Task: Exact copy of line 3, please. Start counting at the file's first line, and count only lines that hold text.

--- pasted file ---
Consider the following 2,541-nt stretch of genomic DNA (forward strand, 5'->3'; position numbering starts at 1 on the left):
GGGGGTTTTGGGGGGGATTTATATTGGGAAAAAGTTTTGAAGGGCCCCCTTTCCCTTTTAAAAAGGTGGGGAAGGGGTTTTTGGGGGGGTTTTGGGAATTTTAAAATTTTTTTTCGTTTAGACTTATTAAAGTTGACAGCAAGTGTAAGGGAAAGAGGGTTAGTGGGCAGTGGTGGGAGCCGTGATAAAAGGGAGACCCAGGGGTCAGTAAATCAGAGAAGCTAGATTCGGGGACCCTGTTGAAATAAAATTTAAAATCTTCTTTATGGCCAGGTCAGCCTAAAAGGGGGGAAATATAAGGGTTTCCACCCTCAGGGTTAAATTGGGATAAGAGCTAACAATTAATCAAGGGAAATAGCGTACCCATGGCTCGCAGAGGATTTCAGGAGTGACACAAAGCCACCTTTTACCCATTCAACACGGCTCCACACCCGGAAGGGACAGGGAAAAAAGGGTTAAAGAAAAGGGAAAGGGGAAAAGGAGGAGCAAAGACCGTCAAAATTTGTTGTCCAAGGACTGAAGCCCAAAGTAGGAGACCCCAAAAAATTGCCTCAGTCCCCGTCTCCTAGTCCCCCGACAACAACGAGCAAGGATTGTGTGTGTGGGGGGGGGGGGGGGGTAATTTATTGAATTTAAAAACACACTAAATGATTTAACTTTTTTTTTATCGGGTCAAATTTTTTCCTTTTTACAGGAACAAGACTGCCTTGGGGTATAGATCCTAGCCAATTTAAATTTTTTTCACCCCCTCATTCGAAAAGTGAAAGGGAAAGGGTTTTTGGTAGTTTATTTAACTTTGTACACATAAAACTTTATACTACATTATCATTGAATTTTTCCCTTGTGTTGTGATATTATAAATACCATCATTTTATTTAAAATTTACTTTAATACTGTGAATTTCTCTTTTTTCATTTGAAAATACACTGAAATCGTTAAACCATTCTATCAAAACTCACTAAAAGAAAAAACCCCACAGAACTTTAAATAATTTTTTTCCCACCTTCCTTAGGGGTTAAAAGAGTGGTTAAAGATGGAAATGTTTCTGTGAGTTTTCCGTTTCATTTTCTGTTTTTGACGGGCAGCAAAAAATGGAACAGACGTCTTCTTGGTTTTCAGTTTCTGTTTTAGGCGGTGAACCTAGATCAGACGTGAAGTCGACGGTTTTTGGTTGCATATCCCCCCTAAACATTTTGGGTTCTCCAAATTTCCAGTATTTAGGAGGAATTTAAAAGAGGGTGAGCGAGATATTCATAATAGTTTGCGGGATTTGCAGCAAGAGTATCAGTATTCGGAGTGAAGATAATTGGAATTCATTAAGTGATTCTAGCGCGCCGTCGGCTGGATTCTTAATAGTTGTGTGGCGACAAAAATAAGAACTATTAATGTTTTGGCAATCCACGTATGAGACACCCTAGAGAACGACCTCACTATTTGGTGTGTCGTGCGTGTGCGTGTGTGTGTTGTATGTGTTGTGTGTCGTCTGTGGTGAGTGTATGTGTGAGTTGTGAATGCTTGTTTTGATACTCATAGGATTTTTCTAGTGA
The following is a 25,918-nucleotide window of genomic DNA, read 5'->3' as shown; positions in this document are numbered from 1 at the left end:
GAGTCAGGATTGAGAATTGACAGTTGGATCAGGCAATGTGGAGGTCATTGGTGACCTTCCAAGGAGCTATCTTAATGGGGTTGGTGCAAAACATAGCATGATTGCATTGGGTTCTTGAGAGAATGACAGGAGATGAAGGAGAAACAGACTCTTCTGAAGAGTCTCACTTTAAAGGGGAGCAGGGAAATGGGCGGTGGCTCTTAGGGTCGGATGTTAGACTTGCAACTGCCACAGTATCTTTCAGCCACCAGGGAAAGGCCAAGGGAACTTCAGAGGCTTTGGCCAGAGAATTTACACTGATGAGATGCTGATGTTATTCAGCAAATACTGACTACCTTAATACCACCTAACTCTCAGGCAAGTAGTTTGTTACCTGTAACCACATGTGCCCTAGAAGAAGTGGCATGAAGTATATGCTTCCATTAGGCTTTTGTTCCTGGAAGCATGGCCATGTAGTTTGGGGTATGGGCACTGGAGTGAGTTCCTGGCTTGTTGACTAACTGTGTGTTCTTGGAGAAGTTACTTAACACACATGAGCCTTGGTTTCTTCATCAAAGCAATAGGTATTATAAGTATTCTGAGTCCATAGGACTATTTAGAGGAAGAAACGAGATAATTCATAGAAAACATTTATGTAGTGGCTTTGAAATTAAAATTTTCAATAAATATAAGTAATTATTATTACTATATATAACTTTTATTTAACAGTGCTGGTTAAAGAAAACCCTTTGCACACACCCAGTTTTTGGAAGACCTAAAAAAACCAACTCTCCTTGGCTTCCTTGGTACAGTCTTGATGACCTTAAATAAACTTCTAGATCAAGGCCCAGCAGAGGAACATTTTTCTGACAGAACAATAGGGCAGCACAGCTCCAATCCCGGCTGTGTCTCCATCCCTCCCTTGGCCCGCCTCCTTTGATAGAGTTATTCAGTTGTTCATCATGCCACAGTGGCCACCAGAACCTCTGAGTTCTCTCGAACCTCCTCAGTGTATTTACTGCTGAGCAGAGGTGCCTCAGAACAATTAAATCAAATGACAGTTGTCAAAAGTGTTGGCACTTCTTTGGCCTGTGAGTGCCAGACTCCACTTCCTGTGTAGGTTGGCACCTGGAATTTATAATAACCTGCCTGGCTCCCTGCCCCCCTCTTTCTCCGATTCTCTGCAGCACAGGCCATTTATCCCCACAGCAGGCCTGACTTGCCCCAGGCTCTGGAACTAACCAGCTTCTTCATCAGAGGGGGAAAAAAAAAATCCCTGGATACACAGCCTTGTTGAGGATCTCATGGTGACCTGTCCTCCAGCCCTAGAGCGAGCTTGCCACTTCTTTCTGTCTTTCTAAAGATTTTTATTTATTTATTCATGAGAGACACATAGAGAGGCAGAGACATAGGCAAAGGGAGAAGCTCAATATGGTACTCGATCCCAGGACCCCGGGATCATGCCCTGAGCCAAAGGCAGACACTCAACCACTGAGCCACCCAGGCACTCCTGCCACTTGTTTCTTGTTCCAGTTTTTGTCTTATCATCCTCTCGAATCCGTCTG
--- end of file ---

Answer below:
The following is a 25,918-nucleotide window of genomic DNA, read 5'->3' as shown; positions in this document are numbered from 1 at the left end: